Exercise for adults with fibromyalgia: an umbrella systematic review with synthesis of best evidence

Curr Rheumatol Rev. 2014;10(1):45-79. doi: 10.2174/1573403x10666140914155304.


The objective of this umbrella systematic review was to identify, evaluate, and synthesize systematic reviews of physical activity interventions for adults with fibromyalgia (FM) focussing on four outcomes: pain, multidimensional function (wellness or quality of life), physical function (self-reported physical function or measured physical fitness) and adverse effects. A further objective was to link these outcomes with details of the interventions so as to guide and shape future practice and research. Electronic databases including Medline, EMBASE, CINAHL, AMED, the Cochrane Library, and DARE, were searched for the January 1(st) 2007 to March 31(st) 2013 period. Nine systematic reviews (60 RCTs with 3816 participants) were included. Meta-analysis was not conducted due to the heterogeneity of the sample. We found positive results of diverse exercise interventions on pain, multidimensional function, and self-reported physical function, and no supporting evidence for new (to FM) interventions (i.e., qigong, tai chi). There were no serious adverse effects reported. The variability of the interventions in the reviews prevented us from answering important clinical questions to guide practical decisions about optimal modes or dosages (i.e., frequency, intensity, duration). Finally, the number of review articles is proliferating, leading researchers and reviewers to consider the rigor and quality of the information being reviewed. As well, consumers of these reviews (i.e., clinicians, individuals with FM) should not rely on them without careful consideration.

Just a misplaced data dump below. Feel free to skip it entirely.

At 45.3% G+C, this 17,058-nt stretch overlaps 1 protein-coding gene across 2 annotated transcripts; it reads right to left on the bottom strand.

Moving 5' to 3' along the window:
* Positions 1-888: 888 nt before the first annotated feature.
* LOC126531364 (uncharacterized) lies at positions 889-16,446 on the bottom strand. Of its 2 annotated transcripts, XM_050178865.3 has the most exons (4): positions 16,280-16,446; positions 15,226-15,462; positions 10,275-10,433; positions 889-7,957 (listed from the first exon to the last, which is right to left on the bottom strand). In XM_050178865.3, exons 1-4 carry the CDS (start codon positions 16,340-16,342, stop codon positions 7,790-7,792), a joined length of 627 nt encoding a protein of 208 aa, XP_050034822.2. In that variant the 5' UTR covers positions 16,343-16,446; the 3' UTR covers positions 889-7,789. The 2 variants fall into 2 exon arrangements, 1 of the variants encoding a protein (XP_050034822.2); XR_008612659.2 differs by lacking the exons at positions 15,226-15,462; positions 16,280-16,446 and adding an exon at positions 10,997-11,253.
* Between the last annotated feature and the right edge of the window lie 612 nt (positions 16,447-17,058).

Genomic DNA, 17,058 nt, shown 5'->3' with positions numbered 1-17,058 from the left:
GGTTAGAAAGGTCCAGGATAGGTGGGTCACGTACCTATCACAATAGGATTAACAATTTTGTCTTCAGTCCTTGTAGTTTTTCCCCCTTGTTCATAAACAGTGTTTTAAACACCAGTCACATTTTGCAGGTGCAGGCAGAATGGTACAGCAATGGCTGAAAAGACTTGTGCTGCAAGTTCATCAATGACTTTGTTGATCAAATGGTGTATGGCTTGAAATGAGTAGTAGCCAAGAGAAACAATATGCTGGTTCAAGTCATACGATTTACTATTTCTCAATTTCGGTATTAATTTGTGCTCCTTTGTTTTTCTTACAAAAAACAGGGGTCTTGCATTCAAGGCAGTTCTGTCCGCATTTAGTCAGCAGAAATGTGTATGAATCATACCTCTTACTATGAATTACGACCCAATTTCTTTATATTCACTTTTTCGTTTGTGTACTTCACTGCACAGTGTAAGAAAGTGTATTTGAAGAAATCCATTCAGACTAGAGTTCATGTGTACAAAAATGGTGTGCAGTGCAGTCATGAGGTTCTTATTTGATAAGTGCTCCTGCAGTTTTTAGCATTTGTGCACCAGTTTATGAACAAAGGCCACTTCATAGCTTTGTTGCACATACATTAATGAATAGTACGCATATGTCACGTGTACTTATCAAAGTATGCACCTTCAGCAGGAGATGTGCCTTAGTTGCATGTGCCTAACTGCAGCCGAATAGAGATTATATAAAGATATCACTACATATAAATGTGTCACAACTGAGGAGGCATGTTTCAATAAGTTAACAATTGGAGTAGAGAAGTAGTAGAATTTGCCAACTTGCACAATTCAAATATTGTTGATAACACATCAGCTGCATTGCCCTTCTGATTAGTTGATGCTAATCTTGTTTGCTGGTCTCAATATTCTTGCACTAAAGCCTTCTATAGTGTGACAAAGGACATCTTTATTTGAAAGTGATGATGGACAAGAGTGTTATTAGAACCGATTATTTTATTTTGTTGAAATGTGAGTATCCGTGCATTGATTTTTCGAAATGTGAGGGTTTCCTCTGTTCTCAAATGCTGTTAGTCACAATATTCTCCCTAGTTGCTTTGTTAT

Publication types

  • Review
  • Systematic Review

MeSH terms

  • Adolescent
  • Adult
  • Aged
  • Child
  • Evidence-Based Medicine*
  • Exercise Therapy / methods*
  • Female
  • Fibromyalgia / therapy*
  • Humans
  • Male
  • Middle Aged
  • Pain
  • Quality of Life
  • Review Literature as Topic
  • Treatment Outcome
  • Young Adult